Impact of hydrolyzed feather meal on odorous compounds in swine feces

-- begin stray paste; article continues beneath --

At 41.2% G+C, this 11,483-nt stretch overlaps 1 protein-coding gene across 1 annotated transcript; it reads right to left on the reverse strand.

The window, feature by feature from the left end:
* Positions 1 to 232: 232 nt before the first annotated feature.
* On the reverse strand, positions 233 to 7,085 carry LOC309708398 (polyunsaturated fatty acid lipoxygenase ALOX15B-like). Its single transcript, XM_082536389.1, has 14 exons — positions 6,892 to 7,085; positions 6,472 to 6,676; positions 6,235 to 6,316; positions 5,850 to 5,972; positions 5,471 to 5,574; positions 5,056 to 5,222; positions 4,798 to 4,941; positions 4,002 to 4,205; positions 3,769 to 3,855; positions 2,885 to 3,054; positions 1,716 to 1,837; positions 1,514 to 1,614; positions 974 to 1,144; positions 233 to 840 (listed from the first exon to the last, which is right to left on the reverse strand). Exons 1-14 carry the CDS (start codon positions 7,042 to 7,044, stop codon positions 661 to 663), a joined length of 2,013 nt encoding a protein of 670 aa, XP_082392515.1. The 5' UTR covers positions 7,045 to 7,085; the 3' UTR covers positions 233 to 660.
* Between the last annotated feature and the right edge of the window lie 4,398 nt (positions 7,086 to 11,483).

North Carolina State University Swine Nutrient Management Research from 2002. A total of 120 pigs (BW=23.2 kg) were used to determine the impact of hydrolyzed feather meal on odorous compounds in fresh swine feces. Pigs were blocked by weight and randomly allotted, within block, to three dietary treatments (5 pigs/pen, 8 pens/treatment). Treatments consisted of corn-soybean meal-poultry fat basal diets containing 0, 4, or 8% hydrolyzed feather meal. Diets were fed in four phases (4 wk each) and were formulated to contain 1.00, 0.90, 0.75, and 0.60 apparent ileal digestible lysine for phase 1 to 4, respectively, with other amino acids provided at an ideal ratio. Available P and ME were kept constant within each phase. On wk 9 of the trial (phase 3 diets; contained 19.4, 18.9, and 21.6% CP for the 0, 4, and 8% feather meal treatments, respectively), fecal samples were obtained from at least 2 pigs per pen, pooled by pen, and analyzed for odorous compounds. Butanoic acid (19.7, 32.1, 39.6 ppm) and pentanoic acid (6.1, 8.0, 14.3 ppm) concentrations were greater (P < 0.05) in feces from pigs fed 8% feather meal compared to control pigs. The concentration of 3-methylbutanoic acid (1.6, 1.6, 4.0 ppm) was greater (P < 0.05) in feces from pigs fed 8% feather meal than feces from pigs fed 0 or 4% feather meal. Inclusion of 4% feather meal reduced (P < 0.05) the concentration of 3-methylphenol (7.6, 1.0, 2.9 ppm) compared to pigs fed control diets and inclusion of 8% feather meal reduced (P < 0.05) the concentration of 4-methylphenol (4.7, 3.5, 3.3 ppm) and decane (55.1, 39.0, 15.2 ppm) compared to control pigs. The concentration of indole (0.19, 0.07, 0.05 ppm) was reduced (P < 0.05) when 4 or 8% feather meal was included. Concentrations of other detectable compounds (acetic acid, propionic acid, 2-methylindole, 3- methylindole, nonanal, undecane, dodecane, tridecane, and tetradecane) were not affected (P > 0.11) by dietary treatments. Results clearly demonstrate that odorous compounds in feces can be affected by the inclusion of hydrolyzed feather meal in diets of growing-finishing pigs. The exact impact of these changes on odor perception remains to be elucidated.